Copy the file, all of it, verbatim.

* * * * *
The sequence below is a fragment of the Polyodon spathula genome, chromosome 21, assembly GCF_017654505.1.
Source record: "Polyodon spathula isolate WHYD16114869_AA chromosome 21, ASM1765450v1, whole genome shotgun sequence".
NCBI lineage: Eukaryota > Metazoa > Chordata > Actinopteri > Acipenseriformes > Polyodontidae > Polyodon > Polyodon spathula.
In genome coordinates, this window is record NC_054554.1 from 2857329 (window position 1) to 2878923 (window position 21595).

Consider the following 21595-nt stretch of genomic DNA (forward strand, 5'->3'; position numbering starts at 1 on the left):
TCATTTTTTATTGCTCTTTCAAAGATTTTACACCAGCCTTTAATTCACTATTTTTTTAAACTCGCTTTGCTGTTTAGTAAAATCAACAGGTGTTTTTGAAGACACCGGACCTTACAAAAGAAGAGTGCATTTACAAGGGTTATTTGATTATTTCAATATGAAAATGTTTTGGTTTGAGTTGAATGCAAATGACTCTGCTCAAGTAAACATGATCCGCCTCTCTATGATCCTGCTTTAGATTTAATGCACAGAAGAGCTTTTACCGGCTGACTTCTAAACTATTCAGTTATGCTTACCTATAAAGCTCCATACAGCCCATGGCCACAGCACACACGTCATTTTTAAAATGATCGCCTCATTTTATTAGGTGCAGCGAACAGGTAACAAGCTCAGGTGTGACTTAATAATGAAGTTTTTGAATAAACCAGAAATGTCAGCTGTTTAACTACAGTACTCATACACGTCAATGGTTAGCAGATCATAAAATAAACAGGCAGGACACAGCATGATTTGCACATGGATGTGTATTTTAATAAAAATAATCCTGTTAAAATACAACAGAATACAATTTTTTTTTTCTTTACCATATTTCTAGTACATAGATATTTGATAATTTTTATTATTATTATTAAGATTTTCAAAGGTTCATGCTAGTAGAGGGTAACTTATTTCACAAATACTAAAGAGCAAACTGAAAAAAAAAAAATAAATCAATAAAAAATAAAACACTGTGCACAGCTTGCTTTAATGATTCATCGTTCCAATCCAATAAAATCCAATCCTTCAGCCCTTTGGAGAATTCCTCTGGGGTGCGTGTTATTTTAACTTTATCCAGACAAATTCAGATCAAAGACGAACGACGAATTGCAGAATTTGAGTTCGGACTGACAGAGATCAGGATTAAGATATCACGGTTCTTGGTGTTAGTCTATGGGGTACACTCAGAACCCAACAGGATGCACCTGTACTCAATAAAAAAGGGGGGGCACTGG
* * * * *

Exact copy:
The sequence below is a fragment of the Polyodon spathula genome, chromosome 21, assembly GCF_017654505.1.
Source record: "Polyodon spathula isolate WHYD16114869_AA chromosome 21, ASM1765450v1, whole genome shotgun sequence".
NCBI lineage: Eukaryota > Metazoa > Chordata > Actinopteri > Acipenseriformes > Polyodontidae > Polyodon > Polyodon spathula.
In genome coordinates, this window is record NC_054554.1 from 2857329 (window position 1) to 2878923 (window position 21595).

Consider the following 21595-nt stretch of genomic DNA (forward strand, 5'->3'; position numbering starts at 1 on the left):
TCATTTTTTATTGCTCTTTCAAAGATTTTACACCAGCCTTTAATTCACTATTTTTTTAAACTCGCTTTGCTGTTTAGTAAAATCAACAGGTGTTTTTGAAGACACCGGACCTTACAAAAGAAGAGTGCATTTACAAGGGTTATTTGATTATTTCAATATGAAAATGTTTTGGTTTGAGTTGAATGCAAATGACTCTGCTCAAGTAAACATGATCCGCCTCTCTATGATCCTGCTTTAGATTTAATGCACAGAAGAGCTTTTACCGGCTGACTTCTAAACTATTCAGTTATGCTTACCTATAAAGCTCCATACAGCCCATGGCCACAGCACACACGTCATTTTTAAAATGATCGCCTCATTTTATTAGGTGCAGCGAACAGGTAACAAGCTCAGGTGTGACTTAATAATGAAGTTTTTGAATAAACCAGAAATGTCAGCTGTTTAACTACAGTACTCATACACGTCAATGGTTAGCAGATCATAAAATAAACAGGCAGGACACAGCATGATTTGCACATGGATGTGTATTTTAATAAAAATAATCCTGTTAAAATACAACAGAATACAATTTTTTTTTTCTTTACCATATTTCTAGTACATAGATATTTGATAATTTTTATTATTATTATTAAGATTTTCAAAGGTTCATGCTAGTAGAGGGTAACTTATTTCACAAATACTAAAGAGCAAACTGAAAAAAAAAAAATAAATCAATAAAAAATAAAACACTGTGCACAGCTTGCTTTAATGATTCATCGTTCCAATCCAATAAAATCCAATCCTTCAGCCCTTTGGAGAATTCCTCTGGGGTGCGTGTTATTTTAACTTTATCCAGACAAATTCAGATCAAAGACGAACGACGAATTGCAGAATTTGAGTTCGGACTGACAGAGATCAGGATTAAGATATCACGGTTCTTGGTGTTAGTCTATGGGGTACACTCAGAACCCAACAGGATGCACCTGTACTCAATAAAAAAGGGGGGGCACTGG